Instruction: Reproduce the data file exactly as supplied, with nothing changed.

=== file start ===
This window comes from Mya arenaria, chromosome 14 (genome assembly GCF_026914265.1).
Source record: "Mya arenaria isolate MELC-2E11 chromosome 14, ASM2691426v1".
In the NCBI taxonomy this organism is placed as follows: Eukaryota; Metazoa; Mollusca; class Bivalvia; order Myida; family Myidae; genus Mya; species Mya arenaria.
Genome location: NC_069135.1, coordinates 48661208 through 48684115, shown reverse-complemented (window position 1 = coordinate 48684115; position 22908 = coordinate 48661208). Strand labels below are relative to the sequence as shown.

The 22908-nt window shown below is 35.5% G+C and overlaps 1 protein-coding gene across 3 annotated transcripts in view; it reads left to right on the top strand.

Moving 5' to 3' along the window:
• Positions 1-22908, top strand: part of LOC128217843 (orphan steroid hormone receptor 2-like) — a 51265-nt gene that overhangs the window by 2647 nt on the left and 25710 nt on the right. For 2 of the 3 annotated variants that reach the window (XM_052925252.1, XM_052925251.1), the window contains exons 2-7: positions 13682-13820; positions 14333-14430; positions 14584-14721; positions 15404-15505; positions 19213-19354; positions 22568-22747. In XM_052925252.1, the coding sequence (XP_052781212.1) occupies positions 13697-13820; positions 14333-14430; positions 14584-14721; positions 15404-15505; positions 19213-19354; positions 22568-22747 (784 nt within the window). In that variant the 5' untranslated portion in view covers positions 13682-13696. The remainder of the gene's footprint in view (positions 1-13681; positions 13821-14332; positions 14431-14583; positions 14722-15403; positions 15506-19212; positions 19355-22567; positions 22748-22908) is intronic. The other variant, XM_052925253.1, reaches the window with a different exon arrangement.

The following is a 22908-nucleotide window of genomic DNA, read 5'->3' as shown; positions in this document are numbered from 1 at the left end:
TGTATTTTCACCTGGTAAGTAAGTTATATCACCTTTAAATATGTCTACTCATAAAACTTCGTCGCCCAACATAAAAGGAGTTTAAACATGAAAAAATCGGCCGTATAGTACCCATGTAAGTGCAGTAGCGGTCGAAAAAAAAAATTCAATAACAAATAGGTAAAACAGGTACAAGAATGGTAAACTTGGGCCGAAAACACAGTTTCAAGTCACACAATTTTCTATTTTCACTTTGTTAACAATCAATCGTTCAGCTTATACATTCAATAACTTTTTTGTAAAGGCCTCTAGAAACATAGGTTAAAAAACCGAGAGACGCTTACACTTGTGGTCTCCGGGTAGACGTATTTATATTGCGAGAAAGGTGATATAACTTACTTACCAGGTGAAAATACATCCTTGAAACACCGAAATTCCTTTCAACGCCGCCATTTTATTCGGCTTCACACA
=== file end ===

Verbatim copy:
This window comes from Mya arenaria, chromosome 14 (genome assembly GCF_026914265.1).
Source record: "Mya arenaria isolate MELC-2E11 chromosome 14, ASM2691426v1".
In the NCBI taxonomy this organism is placed as follows: Eukaryota; Metazoa; Mollusca; class Bivalvia; order Myida; family Myidae; genus Mya; species Mya arenaria.
Genome location: NC_069135.1, coordinates 48661208 through 48684115, shown reverse-complemented (window position 1 = coordinate 48684115; position 22908 = coordinate 48661208). Strand labels below are relative to the sequence as shown.

The 22908-nt window shown below is 35.5% G+C and overlaps 1 protein-coding gene across 3 annotated transcripts in view; it reads left to right on the top strand.

Moving 5' to 3' along the window:
• Positions 1-22908, top strand: part of LOC128217843 (orphan steroid hormone receptor 2-like) — a 51265-nt gene that overhangs the window by 2647 nt on the left and 25710 nt on the right. For 2 of the 3 annotated variants that reach the window (XM_052925252.1, XM_052925251.1), the window contains exons 2-7: positions 13682-13820; positions 14333-14430; positions 14584-14721; positions 15404-15505; positions 19213-19354; positions 22568-22747. In XM_052925252.1, the coding sequence (XP_052781212.1) occupies positions 13697-13820; positions 14333-14430; positions 14584-14721; positions 15404-15505; positions 19213-19354; positions 22568-22747 (784 nt within the window). In that variant the 5' untranslated portion in view covers positions 13682-13696. The remainder of the gene's footprint in view (positions 1-13681; positions 13821-14332; positions 14431-14583; positions 14722-15403; positions 15506-19212; positions 19355-22567; positions 22748-22908) is intronic. The other variant, XM_052925253.1, reaches the window with a different exon arrangement.

The following is a 22908-nucleotide window of genomic DNA, read 5'->3' as shown; positions in this document are numbered from 1 at the left end:
TGTATTTTCACCTGGTAAGTAAGTTATATCACCTTTAAATATGTCTACTCATAAAACTTCGTCGCCCAACATAAAAGGAGTTTAAACATGAAAAAATCGGCCGTATAGTACCCATGTAAGTGCAGTAGCGGTCGAAAAAAAAAATTCAATAACAAATAGGTAAAACAGGTACAAGAATGGTAAACTTGGGCCGAAAACACAGTTTCAAGTCACACAATTTTCTATTTTCACTTTGTTAACAATCAATCGTTCAGCTTATACATTCAATAACTTTTTTGTAAAGGCCTCTAGAAACATAGGTTAAAAAACCGAGAGACGCTTACACTTGTGGTCTCCGGGTAGACGTATTTATATTGCGAGAAAGGTGATATAACTTACTTACCAGGTGAAAATACATCCTTGAAACACCGAAATTCCTTTCAACGCCGCCATTTTATTCGGCTTCACACA